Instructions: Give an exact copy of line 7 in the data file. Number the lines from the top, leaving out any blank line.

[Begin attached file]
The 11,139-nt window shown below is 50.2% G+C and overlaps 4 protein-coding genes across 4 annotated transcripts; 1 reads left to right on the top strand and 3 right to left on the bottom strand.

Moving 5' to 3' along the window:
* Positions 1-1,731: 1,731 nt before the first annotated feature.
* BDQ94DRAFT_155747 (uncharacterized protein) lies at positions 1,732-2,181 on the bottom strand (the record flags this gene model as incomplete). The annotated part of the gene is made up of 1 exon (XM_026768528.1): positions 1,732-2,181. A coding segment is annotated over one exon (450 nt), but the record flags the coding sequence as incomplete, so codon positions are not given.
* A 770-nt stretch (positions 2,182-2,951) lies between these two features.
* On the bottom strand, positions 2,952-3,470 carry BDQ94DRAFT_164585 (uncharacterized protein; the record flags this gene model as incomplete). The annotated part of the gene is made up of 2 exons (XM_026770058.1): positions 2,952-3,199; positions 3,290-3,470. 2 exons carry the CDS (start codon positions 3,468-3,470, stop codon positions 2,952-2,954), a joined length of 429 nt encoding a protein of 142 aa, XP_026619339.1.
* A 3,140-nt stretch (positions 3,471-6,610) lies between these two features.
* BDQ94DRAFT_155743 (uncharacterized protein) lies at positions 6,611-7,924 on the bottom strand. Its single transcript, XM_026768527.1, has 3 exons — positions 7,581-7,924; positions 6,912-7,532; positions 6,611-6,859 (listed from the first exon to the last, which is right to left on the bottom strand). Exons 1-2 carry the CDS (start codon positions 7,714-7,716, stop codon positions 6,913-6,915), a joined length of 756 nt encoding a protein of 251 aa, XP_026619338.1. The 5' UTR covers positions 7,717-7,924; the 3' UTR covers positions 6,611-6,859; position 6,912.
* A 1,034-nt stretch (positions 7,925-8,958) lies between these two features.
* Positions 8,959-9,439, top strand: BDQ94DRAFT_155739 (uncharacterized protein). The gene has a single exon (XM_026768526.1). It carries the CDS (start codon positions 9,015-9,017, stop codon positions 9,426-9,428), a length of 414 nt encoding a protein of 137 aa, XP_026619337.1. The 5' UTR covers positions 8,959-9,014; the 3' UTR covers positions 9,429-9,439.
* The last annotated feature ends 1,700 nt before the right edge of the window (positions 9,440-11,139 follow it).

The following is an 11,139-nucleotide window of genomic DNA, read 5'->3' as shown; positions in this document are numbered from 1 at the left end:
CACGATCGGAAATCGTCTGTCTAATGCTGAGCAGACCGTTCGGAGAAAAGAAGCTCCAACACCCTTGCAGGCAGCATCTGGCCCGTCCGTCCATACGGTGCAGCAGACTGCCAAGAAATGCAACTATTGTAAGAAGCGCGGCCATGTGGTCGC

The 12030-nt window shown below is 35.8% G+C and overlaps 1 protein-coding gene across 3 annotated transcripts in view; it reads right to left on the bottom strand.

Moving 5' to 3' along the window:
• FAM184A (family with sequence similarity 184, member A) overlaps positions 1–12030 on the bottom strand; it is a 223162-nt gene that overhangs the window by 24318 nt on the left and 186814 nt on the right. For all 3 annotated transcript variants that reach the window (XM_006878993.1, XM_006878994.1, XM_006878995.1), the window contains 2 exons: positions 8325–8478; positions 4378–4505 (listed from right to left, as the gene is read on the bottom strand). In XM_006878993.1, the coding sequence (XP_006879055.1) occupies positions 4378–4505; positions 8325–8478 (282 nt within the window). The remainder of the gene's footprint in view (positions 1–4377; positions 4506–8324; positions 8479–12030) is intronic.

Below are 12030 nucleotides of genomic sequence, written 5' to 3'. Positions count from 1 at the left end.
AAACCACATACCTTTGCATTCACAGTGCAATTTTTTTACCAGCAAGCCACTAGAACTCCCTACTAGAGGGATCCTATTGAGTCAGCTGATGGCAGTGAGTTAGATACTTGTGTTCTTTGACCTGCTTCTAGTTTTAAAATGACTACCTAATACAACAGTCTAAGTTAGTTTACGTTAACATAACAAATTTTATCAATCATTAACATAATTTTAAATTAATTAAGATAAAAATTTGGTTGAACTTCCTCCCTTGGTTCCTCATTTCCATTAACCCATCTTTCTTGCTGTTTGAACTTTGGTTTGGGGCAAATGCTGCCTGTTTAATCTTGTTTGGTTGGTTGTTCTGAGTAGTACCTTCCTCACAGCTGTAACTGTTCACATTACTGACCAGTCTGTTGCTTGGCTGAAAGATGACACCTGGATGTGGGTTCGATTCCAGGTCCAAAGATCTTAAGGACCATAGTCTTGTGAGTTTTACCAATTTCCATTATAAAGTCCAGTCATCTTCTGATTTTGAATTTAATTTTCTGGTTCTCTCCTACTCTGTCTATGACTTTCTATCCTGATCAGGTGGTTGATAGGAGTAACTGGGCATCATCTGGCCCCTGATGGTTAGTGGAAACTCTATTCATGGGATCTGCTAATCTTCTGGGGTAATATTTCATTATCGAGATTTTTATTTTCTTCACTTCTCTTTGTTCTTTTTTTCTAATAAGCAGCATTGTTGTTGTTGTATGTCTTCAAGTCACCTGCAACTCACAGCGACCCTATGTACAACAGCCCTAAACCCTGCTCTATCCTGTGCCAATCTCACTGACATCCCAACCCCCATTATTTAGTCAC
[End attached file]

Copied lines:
* A 3,140-nt stretch (positions 3,471-6,610) lies between these two features.